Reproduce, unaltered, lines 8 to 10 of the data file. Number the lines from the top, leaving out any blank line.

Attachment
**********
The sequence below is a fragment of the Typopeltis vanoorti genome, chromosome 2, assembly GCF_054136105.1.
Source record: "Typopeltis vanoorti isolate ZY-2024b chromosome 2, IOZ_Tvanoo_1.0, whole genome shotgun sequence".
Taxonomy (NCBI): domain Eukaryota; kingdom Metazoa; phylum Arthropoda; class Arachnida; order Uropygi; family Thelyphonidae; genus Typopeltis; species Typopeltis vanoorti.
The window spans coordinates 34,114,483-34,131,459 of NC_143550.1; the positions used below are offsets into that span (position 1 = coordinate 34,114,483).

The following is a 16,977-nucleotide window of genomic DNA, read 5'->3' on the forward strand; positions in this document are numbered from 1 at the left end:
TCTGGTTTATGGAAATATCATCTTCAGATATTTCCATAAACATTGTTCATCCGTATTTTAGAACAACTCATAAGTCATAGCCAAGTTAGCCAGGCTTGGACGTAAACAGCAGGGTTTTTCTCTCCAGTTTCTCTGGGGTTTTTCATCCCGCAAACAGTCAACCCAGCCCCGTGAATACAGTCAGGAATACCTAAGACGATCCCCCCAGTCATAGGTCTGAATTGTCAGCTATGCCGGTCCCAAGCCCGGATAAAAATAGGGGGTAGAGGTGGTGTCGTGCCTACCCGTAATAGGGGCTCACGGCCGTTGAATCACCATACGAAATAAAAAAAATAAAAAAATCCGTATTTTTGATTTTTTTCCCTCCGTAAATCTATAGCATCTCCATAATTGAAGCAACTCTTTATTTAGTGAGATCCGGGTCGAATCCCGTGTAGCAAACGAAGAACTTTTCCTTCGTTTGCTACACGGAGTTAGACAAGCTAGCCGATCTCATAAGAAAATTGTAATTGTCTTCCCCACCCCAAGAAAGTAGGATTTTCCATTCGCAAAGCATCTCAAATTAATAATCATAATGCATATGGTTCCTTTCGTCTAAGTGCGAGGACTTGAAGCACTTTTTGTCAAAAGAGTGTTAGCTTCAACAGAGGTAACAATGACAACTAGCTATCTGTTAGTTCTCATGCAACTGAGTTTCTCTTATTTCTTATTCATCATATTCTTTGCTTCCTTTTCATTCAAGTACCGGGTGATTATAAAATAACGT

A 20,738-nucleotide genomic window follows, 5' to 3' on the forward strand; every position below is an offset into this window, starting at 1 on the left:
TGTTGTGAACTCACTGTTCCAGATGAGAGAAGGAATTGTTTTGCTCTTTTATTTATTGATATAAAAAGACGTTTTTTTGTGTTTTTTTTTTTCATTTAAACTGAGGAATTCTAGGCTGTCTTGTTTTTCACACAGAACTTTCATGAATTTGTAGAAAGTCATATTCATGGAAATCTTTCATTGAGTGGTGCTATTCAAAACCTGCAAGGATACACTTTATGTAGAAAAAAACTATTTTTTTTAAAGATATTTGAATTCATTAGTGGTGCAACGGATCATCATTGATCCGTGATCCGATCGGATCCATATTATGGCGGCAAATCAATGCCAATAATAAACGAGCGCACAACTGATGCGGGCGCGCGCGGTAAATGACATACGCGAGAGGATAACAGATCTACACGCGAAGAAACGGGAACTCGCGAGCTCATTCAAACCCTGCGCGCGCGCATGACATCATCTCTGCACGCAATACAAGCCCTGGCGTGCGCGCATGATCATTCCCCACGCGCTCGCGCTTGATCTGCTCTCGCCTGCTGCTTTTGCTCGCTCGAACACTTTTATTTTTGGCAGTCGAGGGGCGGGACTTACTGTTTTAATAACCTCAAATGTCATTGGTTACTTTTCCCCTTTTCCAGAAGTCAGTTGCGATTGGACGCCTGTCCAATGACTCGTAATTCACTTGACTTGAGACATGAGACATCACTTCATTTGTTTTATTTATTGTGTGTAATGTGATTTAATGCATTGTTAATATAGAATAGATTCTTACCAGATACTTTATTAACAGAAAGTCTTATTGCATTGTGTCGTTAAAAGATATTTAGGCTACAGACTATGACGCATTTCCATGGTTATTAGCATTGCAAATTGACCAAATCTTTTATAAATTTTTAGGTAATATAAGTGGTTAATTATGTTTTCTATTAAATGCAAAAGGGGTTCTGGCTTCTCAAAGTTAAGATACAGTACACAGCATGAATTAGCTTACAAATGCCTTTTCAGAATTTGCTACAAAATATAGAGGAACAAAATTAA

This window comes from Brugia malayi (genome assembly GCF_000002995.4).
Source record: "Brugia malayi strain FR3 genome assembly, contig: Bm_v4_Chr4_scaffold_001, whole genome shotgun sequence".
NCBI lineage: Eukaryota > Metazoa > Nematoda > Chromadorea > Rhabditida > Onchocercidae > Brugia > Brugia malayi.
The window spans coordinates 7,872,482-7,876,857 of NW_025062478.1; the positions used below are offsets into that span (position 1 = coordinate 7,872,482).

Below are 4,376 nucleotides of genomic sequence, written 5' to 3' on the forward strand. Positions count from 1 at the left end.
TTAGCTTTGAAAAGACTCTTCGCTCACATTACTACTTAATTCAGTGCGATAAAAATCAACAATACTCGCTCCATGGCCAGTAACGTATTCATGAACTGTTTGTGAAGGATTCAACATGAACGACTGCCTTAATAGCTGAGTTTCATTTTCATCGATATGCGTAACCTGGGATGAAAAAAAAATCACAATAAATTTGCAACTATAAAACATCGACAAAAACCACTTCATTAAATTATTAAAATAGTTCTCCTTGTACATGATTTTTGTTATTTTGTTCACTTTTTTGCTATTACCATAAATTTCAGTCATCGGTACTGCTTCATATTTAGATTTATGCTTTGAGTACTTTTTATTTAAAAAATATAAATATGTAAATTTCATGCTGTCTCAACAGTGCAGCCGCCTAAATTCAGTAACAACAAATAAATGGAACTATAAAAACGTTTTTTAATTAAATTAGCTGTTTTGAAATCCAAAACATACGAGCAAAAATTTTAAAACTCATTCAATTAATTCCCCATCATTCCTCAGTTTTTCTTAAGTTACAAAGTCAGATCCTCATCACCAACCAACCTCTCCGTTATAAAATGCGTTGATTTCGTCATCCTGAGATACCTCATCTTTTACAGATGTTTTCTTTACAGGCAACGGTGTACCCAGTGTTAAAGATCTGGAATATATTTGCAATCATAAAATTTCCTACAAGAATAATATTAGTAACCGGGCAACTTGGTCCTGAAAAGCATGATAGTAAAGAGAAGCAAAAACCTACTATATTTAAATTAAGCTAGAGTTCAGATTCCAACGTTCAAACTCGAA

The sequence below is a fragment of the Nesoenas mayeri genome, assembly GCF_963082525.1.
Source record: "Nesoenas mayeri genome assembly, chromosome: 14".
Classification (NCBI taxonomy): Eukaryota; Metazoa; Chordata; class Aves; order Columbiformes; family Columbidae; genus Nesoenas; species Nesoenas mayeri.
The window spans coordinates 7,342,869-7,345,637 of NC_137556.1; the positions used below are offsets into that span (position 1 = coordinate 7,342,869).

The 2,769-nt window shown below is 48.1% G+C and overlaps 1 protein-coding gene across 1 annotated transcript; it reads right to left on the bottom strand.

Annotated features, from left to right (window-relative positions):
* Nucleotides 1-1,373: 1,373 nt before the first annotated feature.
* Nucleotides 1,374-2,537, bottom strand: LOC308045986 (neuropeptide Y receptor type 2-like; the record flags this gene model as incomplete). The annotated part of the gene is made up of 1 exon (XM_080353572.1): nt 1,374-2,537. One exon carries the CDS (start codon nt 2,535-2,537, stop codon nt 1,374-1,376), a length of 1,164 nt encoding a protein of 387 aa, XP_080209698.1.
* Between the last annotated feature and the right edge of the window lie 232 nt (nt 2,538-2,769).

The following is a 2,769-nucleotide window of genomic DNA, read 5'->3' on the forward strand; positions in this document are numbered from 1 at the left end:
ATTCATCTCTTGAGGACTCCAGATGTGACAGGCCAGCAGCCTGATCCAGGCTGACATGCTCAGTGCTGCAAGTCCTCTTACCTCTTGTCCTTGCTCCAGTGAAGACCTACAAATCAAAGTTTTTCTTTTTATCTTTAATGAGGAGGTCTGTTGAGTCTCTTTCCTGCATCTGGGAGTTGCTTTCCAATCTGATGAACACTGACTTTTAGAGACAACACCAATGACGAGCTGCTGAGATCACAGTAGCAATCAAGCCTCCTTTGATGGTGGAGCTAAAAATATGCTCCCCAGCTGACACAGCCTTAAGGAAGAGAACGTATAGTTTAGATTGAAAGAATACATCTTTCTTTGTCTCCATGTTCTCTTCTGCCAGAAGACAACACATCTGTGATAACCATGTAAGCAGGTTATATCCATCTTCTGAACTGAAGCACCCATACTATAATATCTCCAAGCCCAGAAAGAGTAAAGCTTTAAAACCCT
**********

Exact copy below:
TGTTGTGAACTCACTGTTCCAGATGAGAGAAGGAATTGTTTTGCTCTTTTATTTATTGATATAAAAAGACGTTTTTTTGTGTTTTTTTTTTTCATTTAAACTGAGGAATTCTAGGCTGTCTTGTTTTTCACACAGAACTTTCATGAATTTGTAGAAAGTCATATTCATGGAAATCTTTCATTGAGTGGTGCTATTCAAAACCTGCAAGGATACACTTTATGTAGAAAAAAACTATTTTTTTTAAAGATATTTGAATTCATTAGTGGTGCAACGGATCATCATTGATCCGTGATCCGATCGGATCCATATTATGGCGGCAAATCAATGCCAATAATAAACGAGCGCACAACTGATGCGGGCGCGCGCGGTAAATGACATACGCGAGAGGATAACAGATCTACACGCGAAGAAACGGGAACTCGCGAGCTCATTCAAACCCTGCGCGCGCGCATGACATCATCTCTGCACGCAATACAAGCCCTGGCGTGCGCGCATGATCATTCCCCACGCGCTCGCGCTTGATCTGCTCTCGCCTGCTGCTTTTGCTCGCTCGAACACTTTTATTTTTGGCAGTCGAGGGGCGGGACTTACTGTTTTAATAACCTCAAATGTCATTGGTTACTTTTCCCCTTTTCCAGAAGTCAGTTGCGATTGGACGCCTGTCCAATGACTCGTAATTCACTTGACTTGAGACATGAGACATCACTTCATTTGTTTTATTTATTGTGTGTAATGTGATTTAATGCATTGTTAATATAGAATAGATTCTTACCAGATACTTTATTAACAGAAAGTCTTATTGCATTGTGTCGTTAAAAGATATTTAGGCTACAGACTATGACGCATTTCCATGGTTATTAGCATTGCAAATTGACCAAATCTTTTATAAATTTTTAGGTAATATAAGTGGTTAATTATGTTTTCTATTAAATGCAAAAGGGGTTCTGGCTTCTCAAAGTTAAGATACAGTACACAGCATGAATTAGCTTACAAATGCCTTTTCAGAATTTGCTACAAAATATAGAGGAACAAAATTAA

This window comes from Brugia malayi (genome assembly GCF_000002995.4).
Source record: "Brugia malayi strain FR3 genome assembly, contig: Bm_v4_Chr4_scaffold_001, whole genome shotgun sequence".